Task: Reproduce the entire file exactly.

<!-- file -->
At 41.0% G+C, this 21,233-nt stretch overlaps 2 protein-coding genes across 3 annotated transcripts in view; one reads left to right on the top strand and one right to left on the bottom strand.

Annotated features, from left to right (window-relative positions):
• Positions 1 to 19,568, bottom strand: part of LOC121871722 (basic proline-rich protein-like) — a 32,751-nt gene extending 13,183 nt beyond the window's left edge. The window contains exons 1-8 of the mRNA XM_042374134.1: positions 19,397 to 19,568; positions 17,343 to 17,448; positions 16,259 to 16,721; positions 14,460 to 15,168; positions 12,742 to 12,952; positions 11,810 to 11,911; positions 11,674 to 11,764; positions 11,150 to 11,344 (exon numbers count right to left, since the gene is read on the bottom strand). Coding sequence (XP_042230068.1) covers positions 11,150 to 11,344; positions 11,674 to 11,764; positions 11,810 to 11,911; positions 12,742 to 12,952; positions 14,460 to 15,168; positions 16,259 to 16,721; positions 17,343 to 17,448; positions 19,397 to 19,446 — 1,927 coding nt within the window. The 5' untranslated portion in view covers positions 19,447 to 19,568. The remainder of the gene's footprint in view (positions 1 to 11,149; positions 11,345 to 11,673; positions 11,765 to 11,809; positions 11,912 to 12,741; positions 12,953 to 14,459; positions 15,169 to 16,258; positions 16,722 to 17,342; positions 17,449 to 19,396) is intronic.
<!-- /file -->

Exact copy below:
At 41.0% G+C, this 21,233-nt stretch overlaps 2 protein-coding genes across 3 annotated transcripts in view; one reads left to right on the top strand and one right to left on the bottom strand.

Annotated features, from left to right (window-relative positions):
• Positions 1 to 19,568, bottom strand: part of LOC121871722 (basic proline-rich protein-like) — a 32,751-nt gene extending 13,183 nt beyond the window's left edge. The window contains exons 1-8 of the mRNA XM_042374134.1: positions 19,397 to 19,568; positions 17,343 to 17,448; positions 16,259 to 16,721; positions 14,460 to 15,168; positions 12,742 to 12,952; positions 11,810 to 11,911; positions 11,674 to 11,764; positions 11,150 to 11,344 (exon numbers count right to left, since the gene is read on the bottom strand). Coding sequence (XP_042230068.1) covers positions 11,150 to 11,344; positions 11,674 to 11,764; positions 11,810 to 11,911; positions 12,742 to 12,952; positions 14,460 to 15,168; positions 16,259 to 16,721; positions 17,343 to 17,448; positions 19,397 to 19,446 — 1,927 coding nt within the window. The 5' untranslated portion in view covers positions 19,447 to 19,568. The remainder of the gene's footprint in view (positions 1 to 11,149; positions 11,345 to 11,673; positions 11,765 to 11,809; positions 11,912 to 12,741; positions 12,953 to 14,459; positions 15,169 to 16,258; positions 16,722 to 17,342; positions 17,449 to 19,396) is intronic.